Bound in brown calf with a blind-stamped rectangular frame consisting of pairs of men and women in various poses and, within this frame, a blind-stamped, lozenge-shaped frame filled with vines, flowers, and nude female busts. Gilt-stamped flowers adorn the inner corners of the rectangular frames and appear above and below the gilt central panel on the lower board, which bears the coat of arms, initials, and motto of Ottheinrich, Elector Palatine (1502-1559). Specifically, the initials “O. H. P.” stand for “Ottheinrich Pfalzgraf Churfürst” and the letters “M. D. Z.” stand for “Mit der Zeit.” The gilt central panel on the upper board, surmounted by a gilt-stamped putto and above the gilt-stamped date, 1556, offers a portrait of Ottheinrich, along with the legend “OTTHAINRICH VON G. G. PFALTZ- / GRAVE BEY REIN DES HEILIGEN / RÖMISCHEN R. ERTZ. VND CHÜR / H. IN NIDERN VND OBER BEYERN.” This was likely the work of the Heidelberg-based book-binder Petrus Betz, from Augsburg, who was active producing bindings for Ottheinrich at this time. It is quite similar, for example, to the binding of Heidelberg, Universitätsbibliothek, Cod. Pal. germ. 96, which Betz fashioned for Ottheinrich in 1558.
Acta sanctorum augusti, ex latinis et graecis, aliarumque gentium monumentis ..., ed. John Baptist Sollerio, John Pinnius, William Cuper, and Peter Boschius, vol. 2, Venice, 1751.
Acta sanctorum, ed. Johannes Bollandus and Johanne Carnandet, Paris, 1863-.
Bachrach, David S. The Histories of a Medieval German City, Worms c. 1000-c. 1300: Translation and Commentary, London 2014.
Bibliotheca hagiographica latina antiquae et mediae aetatis, ed. the Bollandists, Brussels, 1900-1901.
Foulke, William Dudley, trans. Paul the Deacon. History of the Lombards, ed. Edward Peters, Philadelphia, 1907.
Ghosh, Shami. Writing the Barbarian Past: Studies in Early Medieval Historical Narrative, Leiden, 2016.
Holder-Egger, Oswald, ed. “Wandalberti miracula S. Goaris,” in Monumenta Germaniae Historica, Scriptores, vol. 15, part 1, Hanover, pp. 362-373.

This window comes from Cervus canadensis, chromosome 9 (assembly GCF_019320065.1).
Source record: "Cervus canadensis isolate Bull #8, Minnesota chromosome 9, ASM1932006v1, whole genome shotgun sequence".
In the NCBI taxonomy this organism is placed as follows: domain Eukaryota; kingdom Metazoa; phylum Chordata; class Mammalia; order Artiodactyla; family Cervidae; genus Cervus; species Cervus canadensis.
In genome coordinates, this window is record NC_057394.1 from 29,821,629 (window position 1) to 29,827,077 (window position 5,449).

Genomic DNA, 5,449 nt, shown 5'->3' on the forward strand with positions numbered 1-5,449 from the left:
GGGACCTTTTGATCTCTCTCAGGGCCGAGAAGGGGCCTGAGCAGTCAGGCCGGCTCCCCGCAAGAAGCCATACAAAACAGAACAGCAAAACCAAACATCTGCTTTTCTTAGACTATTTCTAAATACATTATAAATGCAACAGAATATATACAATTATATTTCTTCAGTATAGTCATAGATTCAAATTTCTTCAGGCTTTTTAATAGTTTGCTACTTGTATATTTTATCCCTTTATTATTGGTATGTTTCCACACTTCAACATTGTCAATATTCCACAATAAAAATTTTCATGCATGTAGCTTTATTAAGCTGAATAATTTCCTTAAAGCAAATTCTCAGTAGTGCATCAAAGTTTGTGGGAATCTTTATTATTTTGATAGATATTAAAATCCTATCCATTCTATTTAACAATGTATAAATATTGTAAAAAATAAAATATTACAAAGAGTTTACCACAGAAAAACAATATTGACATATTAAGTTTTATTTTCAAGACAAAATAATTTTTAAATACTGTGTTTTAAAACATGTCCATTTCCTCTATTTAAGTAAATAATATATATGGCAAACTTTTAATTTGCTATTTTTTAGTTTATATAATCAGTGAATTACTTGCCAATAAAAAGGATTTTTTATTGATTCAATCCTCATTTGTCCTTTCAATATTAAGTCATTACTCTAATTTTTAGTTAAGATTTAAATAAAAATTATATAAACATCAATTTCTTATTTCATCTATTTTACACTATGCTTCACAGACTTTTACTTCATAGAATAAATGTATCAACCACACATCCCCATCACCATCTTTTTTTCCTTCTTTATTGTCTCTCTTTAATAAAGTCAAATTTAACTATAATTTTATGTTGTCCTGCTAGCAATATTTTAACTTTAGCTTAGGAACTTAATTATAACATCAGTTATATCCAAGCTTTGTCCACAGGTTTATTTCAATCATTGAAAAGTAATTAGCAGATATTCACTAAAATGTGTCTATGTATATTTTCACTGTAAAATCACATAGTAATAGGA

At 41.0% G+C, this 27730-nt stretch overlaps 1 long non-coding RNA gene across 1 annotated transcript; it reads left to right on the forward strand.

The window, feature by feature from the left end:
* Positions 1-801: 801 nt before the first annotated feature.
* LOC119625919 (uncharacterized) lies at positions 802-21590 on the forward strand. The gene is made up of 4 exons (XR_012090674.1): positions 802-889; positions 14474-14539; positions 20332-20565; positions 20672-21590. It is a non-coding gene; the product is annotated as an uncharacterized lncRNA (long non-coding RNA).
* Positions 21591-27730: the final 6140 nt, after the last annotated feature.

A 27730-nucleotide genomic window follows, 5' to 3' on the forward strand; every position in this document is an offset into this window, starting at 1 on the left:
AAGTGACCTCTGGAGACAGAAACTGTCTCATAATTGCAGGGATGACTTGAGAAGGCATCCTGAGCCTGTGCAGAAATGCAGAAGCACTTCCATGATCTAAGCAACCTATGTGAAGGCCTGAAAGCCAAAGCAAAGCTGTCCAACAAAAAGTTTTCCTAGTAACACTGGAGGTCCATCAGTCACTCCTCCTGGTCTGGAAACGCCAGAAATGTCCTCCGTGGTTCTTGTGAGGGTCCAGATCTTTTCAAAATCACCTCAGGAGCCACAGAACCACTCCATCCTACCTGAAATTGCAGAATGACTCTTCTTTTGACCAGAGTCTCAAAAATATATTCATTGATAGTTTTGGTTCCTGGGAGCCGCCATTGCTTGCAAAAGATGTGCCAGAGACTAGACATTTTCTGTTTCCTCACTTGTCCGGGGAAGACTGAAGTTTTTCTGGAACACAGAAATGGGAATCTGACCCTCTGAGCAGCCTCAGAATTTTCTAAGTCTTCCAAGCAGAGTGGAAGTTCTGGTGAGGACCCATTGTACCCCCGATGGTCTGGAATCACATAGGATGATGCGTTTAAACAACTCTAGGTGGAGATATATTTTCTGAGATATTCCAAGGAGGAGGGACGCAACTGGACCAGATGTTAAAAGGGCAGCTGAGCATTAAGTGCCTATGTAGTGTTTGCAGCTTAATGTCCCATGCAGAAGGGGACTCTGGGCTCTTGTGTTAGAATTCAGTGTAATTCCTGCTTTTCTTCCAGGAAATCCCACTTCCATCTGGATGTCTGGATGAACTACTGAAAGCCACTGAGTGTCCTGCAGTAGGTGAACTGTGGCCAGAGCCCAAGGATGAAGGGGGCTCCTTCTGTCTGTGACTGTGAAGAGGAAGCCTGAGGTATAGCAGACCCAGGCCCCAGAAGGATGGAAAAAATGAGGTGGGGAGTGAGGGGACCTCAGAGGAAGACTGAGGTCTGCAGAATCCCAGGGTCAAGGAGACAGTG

Krusch, Bruno, ed. “Vita Galli auctore Walahfrido,” in Monumenta Germaniae Historica, Scriptorum Rerum Merovingicarum, vol. 4, Hanover, 1902, pp. 280-337.
McKitterick, Rosamond. History and Memory in the Carolingian World, Cambridge, 2004.
Monumenta Germaniae Historica, Scriptorum Rerum Merovingicarum, vol. 4, Hanover, 1902.
Monumenta Germaniae Historica, Scriptorum Rerum Merovingicarum, vol. 7, Hanover, 1920.
Pani, Laura. “Aspetti della tradizione manoscritta dell’Historia Langobardorum,” in Paolo Diacono: Uno scrittore fra tradizione longobarda e rinnovamento carolingio; Atti del Convegno Internazionale di Studi Cividale del Friuli – Udine, 6-9 maggio 1999, ed. Paolo Chiesa, Udine, 2000, pp. 367-412.
Phillipps, Thomas. Catalogus librorum manuscriptorum in bibliotheca D. Thomae Phillipps, Bart., Middle Hill, 1837.
Presser, Helmut. “Einbände der Nachfolger Ottheinrichs in Mainz,” Gutenberg-Jahrbuch 31 (1956), pp. 331-340.
Stiene, Heinz Eirch, ed. Wandalbert von Prüm: Vita et Miracula sancti Goaris, Frankfurt am Main, 1981.
Taylor, Anna Lisa. Epic Lives and Monasticism in the Middle Ages, 800-1050, Cambridge, 2013.
Waitz, Georg, ed. “Pauli Historia Langobardorum,” in Monumenta Germaniae Historica, Scriptores Rerum Langobardicarum et Italicarum, Hanover, 1878, pp. 45-187.
Waitz, Georg, ed. “Vita Burchardi episcopi,” in Monumenta Germaniae Historica, vol. 4, Hanover, 1841, pp. 830-846.
Wells, Scott. “Walafrid Strabo c. 808-849,” Encyclopedia of Monasticism, ed. William M. Johnston and Christopher Kleinhenz, London, 2000, pp. 1385-1386.
Remy, Arthur F. J. “Walafrid,” The Catholic Encyclopedia, vol. 15, New York, 1912
Schlager, Patricius. “Paul the Deacon,” The Catholic Encyclopedia, vol. 11, New York, 1911
“Vita Burchardi episcopi Wormatiensis,” Repertorium “Geschichtsquellen des deutschen Mittelalters,” Bayerische Akademie der Wissenschaften, 2017
“Walafridus Strabo, Vita s. Galli confessoris,” Repertorium “Geschichtsquellen des deutschen Mittelalters,” Bayerische Akademie der Wissenschaften, 2017
“Wandalbertus Prumiensis, Vita et miracula s. Goaris,” Repertorium “Geschichtsquellen des deutschen Mittelalters,” Bayerische Akademie der Wissenschaften, 2017